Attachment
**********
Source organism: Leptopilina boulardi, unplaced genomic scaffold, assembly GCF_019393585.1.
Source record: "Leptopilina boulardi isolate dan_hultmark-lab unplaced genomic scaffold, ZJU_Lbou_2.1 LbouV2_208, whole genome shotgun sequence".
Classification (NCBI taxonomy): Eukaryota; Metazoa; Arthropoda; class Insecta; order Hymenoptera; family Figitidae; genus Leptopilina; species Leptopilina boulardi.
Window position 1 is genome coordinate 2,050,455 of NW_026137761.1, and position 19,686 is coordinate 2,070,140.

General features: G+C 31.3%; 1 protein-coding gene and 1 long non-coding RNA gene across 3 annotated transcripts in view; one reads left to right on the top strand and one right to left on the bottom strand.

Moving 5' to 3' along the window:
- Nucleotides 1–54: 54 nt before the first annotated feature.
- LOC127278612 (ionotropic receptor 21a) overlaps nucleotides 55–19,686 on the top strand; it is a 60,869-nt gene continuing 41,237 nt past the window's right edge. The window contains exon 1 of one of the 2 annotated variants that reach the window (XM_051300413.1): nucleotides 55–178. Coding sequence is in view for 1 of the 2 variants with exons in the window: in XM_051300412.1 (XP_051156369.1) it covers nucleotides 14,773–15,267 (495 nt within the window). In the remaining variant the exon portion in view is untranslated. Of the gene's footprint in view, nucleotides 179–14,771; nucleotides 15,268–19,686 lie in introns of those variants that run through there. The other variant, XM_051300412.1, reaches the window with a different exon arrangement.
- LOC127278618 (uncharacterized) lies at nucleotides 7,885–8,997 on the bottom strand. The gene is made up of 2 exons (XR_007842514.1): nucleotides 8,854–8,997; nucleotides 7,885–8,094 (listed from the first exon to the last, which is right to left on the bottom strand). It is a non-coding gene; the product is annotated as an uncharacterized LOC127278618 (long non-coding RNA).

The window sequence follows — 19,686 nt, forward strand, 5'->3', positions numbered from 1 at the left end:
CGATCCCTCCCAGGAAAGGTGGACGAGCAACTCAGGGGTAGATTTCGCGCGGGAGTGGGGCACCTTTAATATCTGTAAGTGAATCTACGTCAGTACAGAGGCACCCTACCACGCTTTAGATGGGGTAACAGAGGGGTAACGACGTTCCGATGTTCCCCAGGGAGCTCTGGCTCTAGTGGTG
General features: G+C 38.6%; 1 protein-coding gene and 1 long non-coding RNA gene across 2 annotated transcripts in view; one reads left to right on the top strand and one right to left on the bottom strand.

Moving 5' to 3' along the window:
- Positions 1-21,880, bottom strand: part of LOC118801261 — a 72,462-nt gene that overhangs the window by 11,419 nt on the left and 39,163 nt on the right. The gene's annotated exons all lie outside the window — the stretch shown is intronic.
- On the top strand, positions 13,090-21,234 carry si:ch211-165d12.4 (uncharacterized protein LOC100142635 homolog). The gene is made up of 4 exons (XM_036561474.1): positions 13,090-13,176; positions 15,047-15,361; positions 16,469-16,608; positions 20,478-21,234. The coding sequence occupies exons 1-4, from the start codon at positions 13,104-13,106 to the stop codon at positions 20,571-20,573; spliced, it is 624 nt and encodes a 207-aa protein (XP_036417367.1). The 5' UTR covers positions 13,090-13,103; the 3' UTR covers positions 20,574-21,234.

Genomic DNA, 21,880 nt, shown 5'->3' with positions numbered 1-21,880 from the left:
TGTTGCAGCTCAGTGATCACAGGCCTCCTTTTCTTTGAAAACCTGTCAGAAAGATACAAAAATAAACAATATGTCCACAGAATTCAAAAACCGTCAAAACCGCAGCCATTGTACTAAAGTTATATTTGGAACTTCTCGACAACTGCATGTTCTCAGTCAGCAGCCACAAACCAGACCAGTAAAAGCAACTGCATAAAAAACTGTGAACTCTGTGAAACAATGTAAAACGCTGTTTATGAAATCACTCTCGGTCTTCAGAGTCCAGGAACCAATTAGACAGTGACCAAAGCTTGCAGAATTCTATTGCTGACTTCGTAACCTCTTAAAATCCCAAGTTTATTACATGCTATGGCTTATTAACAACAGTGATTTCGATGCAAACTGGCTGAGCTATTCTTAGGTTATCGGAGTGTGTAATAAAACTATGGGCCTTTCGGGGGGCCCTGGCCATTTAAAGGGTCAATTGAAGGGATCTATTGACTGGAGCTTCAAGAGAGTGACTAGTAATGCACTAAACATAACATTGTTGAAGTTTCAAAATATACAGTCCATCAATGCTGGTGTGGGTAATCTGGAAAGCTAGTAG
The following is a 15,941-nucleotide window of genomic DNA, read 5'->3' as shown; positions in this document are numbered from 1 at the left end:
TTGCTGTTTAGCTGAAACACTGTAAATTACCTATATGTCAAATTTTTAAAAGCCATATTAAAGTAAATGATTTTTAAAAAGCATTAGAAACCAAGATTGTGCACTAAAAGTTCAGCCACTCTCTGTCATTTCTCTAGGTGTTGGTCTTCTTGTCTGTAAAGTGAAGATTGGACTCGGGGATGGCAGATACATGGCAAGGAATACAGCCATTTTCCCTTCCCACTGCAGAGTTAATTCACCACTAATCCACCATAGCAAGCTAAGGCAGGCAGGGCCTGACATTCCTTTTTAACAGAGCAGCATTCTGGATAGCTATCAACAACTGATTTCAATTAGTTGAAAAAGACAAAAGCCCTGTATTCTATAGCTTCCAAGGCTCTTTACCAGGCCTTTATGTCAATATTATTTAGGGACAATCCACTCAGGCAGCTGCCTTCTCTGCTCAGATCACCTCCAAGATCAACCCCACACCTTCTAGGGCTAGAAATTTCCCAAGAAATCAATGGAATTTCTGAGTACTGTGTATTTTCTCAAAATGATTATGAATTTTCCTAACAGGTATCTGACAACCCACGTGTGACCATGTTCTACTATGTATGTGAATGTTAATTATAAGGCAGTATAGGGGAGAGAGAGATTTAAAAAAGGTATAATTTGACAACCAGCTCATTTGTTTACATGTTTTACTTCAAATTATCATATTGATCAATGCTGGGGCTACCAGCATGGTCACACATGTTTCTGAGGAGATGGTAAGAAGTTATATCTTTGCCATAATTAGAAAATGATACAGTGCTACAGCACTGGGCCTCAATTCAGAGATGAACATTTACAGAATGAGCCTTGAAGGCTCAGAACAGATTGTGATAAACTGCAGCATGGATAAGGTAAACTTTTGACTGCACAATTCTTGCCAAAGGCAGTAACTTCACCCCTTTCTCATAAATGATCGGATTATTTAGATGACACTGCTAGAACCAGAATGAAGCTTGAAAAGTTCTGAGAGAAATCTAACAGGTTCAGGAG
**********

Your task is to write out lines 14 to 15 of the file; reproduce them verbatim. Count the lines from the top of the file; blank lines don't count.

- Positions 1-21,880, bottom strand: part of LOC118801261 — a 72,462-nt gene that overhangs the window by 11,419 nt on the left and 39,163 nt on the right. The gene's annotated exons all lie outside the window — the stretch shown is intronic.
- On the top strand, positions 13,090-21,234 carry si:ch211-165d12.4 (uncharacterized protein LOC100142635 homolog). The gene is made up of 4 exons (XM_036561474.1): positions 13,090-13,176; positions 15,047-15,361; positions 16,469-16,608; positions 20,478-21,234. The coding sequence occupies exons 1-4, from the start codon at positions 13,104-13,106 to the stop codon at positions 20,571-20,573; spliced, it is 624 nt and encodes a 207-aa protein (XP_036417367.1). The 5' UTR covers positions 13,090-13,103; the 3' UTR covers positions 20,574-21,234.